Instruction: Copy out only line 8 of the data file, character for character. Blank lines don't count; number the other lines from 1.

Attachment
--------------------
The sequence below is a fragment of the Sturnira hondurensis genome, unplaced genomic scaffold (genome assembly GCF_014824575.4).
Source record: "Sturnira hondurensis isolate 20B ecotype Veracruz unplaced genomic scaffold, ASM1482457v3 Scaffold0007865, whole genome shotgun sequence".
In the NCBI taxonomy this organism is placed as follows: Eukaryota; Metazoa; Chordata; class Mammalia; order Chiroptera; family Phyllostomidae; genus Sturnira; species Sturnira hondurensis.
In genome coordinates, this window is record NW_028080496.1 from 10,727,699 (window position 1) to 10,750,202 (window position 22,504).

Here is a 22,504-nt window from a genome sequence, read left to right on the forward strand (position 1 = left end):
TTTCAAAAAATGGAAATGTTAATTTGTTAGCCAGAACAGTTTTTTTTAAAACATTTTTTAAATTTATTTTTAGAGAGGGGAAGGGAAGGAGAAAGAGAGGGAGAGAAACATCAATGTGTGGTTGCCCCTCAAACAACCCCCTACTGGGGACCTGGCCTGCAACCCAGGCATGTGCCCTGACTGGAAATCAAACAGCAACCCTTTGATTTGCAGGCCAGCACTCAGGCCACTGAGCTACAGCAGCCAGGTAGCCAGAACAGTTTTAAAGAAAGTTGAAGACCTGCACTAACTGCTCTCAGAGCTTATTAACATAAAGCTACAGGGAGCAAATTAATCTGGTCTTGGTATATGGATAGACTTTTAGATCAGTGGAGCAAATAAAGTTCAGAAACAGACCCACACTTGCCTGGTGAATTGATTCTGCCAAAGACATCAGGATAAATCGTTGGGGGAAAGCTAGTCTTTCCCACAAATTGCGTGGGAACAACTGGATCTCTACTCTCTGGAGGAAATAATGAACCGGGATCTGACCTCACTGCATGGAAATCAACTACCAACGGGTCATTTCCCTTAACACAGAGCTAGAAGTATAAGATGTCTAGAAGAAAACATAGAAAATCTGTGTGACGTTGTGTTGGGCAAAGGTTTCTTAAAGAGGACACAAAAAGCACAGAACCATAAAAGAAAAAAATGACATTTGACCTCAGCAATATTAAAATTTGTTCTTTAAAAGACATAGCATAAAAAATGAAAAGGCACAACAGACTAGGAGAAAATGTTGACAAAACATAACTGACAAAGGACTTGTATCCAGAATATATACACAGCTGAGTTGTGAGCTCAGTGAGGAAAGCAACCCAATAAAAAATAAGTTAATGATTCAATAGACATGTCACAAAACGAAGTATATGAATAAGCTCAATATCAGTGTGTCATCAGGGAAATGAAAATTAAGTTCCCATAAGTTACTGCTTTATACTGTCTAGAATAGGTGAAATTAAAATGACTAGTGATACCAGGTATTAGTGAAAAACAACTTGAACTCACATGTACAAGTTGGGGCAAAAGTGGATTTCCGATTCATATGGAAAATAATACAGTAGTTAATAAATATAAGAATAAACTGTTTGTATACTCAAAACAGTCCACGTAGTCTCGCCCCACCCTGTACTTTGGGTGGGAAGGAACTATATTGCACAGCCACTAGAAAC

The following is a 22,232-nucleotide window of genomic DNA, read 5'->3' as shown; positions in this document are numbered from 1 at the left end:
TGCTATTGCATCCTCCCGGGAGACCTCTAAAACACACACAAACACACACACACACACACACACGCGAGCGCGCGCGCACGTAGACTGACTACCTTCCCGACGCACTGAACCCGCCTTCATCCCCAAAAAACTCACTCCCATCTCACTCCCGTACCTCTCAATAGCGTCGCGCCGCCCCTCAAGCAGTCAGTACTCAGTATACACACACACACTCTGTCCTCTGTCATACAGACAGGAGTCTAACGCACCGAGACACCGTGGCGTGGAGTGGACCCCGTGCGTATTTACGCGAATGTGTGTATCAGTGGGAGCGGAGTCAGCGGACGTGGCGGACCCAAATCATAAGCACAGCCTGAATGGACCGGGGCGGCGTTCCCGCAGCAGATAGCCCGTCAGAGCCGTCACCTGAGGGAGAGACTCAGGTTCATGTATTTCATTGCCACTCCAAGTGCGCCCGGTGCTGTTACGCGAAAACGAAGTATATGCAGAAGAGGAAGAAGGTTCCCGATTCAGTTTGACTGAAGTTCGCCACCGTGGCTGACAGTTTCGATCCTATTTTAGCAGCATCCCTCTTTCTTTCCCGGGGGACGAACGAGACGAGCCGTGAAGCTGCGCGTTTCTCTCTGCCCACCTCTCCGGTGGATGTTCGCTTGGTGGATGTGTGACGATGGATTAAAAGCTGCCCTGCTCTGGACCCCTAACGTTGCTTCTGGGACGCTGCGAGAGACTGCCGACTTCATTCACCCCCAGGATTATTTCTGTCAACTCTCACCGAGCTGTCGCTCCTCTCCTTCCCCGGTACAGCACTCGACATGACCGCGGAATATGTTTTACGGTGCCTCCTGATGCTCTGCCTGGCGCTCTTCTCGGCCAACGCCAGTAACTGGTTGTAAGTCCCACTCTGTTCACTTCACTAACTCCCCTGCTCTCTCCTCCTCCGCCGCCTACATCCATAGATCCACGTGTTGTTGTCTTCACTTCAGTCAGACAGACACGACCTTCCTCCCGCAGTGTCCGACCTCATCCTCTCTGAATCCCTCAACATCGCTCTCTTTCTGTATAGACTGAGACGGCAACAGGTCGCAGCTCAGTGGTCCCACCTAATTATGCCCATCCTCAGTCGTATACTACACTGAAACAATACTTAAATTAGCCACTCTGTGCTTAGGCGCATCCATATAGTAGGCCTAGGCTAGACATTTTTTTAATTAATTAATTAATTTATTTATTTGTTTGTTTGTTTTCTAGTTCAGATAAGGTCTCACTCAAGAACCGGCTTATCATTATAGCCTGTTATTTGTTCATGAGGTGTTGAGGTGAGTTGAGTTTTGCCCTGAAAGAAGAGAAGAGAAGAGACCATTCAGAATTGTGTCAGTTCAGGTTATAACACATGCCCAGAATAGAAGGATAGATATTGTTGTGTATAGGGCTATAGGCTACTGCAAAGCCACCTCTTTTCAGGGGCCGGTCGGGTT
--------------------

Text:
TGCTATTGCATCCTCCCGGGAGACCTCTAAAACACACACAAACACACACACACACACACACACGCGAGCGCGCGCGCACGTAGACTGACTACCTTCCCGACGCACTGAACCCGCCTTCATCCCCAAAAAACTCACTCCCATCTCACTCCCGTACCTCTCAATAGCGTCGCGCCGCCCCTCAAGCAGTCAGTACTCAGTATACACACACACACTCTGTCCTCTGTCATACAGACAGGAGTCTAACGCACCGAGACACCGTGGCGTGGAGTGGACCCCGTGCGTATTTACGCGAATGTGTGTATCAGTGGGAGCGGAGTCAGCGGACGTGGCGGACCCAAATCATAAGCACAGCCTGAATGGACCGGGGCGGCGTTCCCGCAGCAGATAGCCCGTCAGAGCCGTCACCTGAGGGAGAGACTCAGGTTCATGTATTTCATTGCCACTCCAAGTGCGCCCGGTGCTGTTACGCGAAAACGAAGTATATGCAGAAGAGGAAGAAGGTTCCCGATTCAGTTTGACTGAAGTTCGCCACCGTGGCTGACAGTTTCGATCCTATTTTAGCAGCATCCCTCTTTCTTTCCCGGGGGACGAACGAGACGAGCCGTGAAGCTGCGCGTTTCTCTCTGCCCACCTCTCCGGTGGATGTTCGCTTGGTGGATGTGTGACGATGGATTAAAAGCTGCCCTGCTCTGGACCCCTAACGTTGCTTCTGGGACGCTGCGAGAGACTGCCGACTTCATTCACCCCCAGGATTATTTCTGTCAACTCTCACCGAGCTGTCGCTCCTCTCCTTCCCCGGTACAGCACTCGACATGACCGCGGAATATGTTTTACGGTGCCTCCTGATGCTCTGCCTGGCGCTCTTCTCGGCCAACGCCAGTAACTGGTTGTAAGTCCCACTCTGTTCACTTCACTAACTCCCCTGCTCTCTCCTCCTCCGCCGCCTACATCCATAGATCCACGTGTTGTTGTCTTCACTTCAGTCAGACAGACACGACCTTCCTCCCGCAGTGTCCGACCTCATCCTCTCTGAATCCCTCAACATCGCTCTCTTTCTGTATAGACTGAGACGGCAACAGGTCGCAGCTCAGTGGTCCCACCTAATTATGCCCATCCTCAGTCGTATACTACACTGAAACAATACTTAAATTAGCCACTCTGTGCTTAGGCGCATCCATATAGTAGGCCTAGGCTAGACATTTTTTTAATTAATTAATTAATTTATTTATTTGTTTGTTTGTTTTCTAGTTCAGATAAGGTCTCACTCAAGAACCGGCTTATCATTATAGCCTGTTATTTGTTCATGAGGTGTTGAGGTGAGTTGAGTTTTGCCCTGAAAGAAGAGAAGAGAAGAGACCATTCAGAATTGTGTCAGTTCAGGTTATAACACATGCCCAGAATAGAAGGATAGATATTGTTGTGTATAGGGCTATAGGCTACTGCAAAGCCACCTCTTTTCAGGGGCCGGTCGGGTT